Introduction: Second look flexible nephroscopy (SLFN) after percutaneous nephrolithotomy (PCNL) improves stone free rates. However, even after SLFN, residual fragments (RFs) may remain. We sought to determine patient, initial stone characteristics, and peri-operative parameters that might be associated with RFs after SLFN.
Methods: After IRB approval, we identified all patients at our institution who underwent PCNL and SLFN between 1/2016 and 5/2020. Those with nephrocalcinosis, no pre-operative CT, or no post-operative imaging after SLFN were excluded. Demographics, patient and stone characteristics and peri-operative parameters were extracted from the electronic medical record. Post-PCNL RF were identified on post-operative day 1 CT. Post-SLFN fragments were identified on either follow-up KUB or CT obtained within 3 months of PCNL. Although ultrasound was routinely obtained, determination of RFs was considered too unreliable to report. Univariate (UVA) and multivariable logistic regression analyses (MVA) were performed to identify predictors of persistent fragments on post-operative imaging.
Results: 254 patients underwent PCNL and SLFN, 201 of whom met inclusion criteria. Median size of the largest RF at the time of SLFN was 5 mm (IQR 2-8) and median cumulative RF stone burden was 8 mm (IQR 5-14). Most RFs were in the lower pole of the kidney (44.8%). Stone free rate after SLFN was 58% (n=116). Median cumulative stone burden on post-treatment imaging was 6.5 mm (IQR 4-12) and median size of the largest post-SLFN fragment was 5 mm (IQR 3-8). On UVA, larger total stone burden, bilateral stones and longer operative time at initial PCNL were associated with persistent post-treatment fragments, as well as greater total RF burden and operative time at SLFN (Table 1). On MVA, bilateral stone burden at initial PCNL and greater RF burden at time of SLFN were independent predictors of radiographically detected post-treatment fragments.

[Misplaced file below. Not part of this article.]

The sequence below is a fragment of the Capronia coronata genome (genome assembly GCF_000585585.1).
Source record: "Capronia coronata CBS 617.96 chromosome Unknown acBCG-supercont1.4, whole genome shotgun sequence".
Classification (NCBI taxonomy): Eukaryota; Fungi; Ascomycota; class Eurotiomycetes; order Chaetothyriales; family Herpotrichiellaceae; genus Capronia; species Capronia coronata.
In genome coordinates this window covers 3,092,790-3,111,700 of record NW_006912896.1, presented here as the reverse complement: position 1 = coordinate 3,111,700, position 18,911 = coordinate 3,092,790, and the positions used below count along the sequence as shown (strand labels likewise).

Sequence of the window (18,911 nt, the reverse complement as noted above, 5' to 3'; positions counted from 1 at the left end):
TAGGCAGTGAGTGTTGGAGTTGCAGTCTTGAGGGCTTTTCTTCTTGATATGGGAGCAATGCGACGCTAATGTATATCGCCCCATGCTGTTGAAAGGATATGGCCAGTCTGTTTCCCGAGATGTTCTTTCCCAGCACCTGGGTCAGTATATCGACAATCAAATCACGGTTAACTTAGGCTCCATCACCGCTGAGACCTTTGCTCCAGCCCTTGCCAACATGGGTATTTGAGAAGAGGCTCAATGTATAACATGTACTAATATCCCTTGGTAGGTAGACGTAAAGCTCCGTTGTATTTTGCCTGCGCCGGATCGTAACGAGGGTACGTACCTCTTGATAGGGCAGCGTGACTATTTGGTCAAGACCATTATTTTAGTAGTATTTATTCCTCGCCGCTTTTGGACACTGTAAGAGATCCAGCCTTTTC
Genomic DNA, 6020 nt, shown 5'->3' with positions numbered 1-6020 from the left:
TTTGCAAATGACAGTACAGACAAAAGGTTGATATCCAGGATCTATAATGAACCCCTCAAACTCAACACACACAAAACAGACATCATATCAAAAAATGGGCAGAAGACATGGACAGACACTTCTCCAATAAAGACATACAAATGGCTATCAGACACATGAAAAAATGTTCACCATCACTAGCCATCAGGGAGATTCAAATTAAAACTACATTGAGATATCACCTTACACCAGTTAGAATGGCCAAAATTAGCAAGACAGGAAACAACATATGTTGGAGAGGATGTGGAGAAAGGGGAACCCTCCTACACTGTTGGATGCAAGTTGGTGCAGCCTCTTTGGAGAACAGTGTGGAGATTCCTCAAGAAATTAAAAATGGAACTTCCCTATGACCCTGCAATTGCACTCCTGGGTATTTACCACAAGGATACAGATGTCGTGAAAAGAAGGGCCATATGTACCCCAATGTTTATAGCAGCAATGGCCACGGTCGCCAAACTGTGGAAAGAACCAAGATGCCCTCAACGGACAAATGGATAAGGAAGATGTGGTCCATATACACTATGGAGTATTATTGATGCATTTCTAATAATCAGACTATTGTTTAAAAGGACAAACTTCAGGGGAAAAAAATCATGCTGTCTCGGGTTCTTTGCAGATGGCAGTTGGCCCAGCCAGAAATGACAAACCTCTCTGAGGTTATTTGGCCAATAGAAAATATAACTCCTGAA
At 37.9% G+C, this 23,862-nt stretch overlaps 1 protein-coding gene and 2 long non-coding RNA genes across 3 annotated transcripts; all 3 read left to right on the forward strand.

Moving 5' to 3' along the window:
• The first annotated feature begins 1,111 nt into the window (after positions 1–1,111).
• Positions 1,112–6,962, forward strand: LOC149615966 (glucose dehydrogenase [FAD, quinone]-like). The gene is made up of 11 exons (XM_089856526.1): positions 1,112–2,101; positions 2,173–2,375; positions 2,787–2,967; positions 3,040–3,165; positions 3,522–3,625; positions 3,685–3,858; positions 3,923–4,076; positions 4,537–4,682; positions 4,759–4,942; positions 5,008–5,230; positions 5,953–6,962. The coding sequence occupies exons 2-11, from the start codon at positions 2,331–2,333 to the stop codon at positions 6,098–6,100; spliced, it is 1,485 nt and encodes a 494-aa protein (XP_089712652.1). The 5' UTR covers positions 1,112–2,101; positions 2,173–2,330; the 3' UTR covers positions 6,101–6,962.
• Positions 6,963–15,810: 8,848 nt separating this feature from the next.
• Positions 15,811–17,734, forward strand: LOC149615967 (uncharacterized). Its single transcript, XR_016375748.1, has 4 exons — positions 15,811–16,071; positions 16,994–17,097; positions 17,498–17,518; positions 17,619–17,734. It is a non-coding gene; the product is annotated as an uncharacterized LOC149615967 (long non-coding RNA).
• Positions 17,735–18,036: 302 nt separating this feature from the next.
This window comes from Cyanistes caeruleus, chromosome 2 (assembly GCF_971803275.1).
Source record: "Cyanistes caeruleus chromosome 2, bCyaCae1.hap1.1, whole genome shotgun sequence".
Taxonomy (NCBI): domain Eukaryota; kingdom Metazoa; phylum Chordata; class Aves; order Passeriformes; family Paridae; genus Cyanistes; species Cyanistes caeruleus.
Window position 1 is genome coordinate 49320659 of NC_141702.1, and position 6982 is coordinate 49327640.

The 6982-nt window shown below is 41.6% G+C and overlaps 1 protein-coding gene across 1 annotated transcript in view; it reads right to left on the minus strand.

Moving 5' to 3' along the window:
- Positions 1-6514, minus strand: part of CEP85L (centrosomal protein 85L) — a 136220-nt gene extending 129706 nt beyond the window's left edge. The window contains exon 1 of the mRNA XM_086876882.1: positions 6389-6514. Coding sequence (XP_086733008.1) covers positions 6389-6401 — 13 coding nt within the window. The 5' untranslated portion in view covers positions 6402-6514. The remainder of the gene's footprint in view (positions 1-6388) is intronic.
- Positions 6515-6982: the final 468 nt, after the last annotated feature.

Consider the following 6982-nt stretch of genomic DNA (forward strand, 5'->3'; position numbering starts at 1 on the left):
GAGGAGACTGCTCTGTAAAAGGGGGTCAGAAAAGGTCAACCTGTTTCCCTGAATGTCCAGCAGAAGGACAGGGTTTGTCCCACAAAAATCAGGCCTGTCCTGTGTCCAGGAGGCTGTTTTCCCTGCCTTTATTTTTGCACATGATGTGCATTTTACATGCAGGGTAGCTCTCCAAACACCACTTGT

Conclusions: SLFN results in 58% of patients with RFs rendered stone free. Patients with initial bilateral stones prior to PCNL and greater RF stone burden at time of SLFN are more likely to have persistent post-treatment fragments, despite attempts at aggressive stone removal at initial PCNL and SLFN. Limitations include lack of uniform CT imaging post-treatment, which may underestimate persistent post-treatment RFs.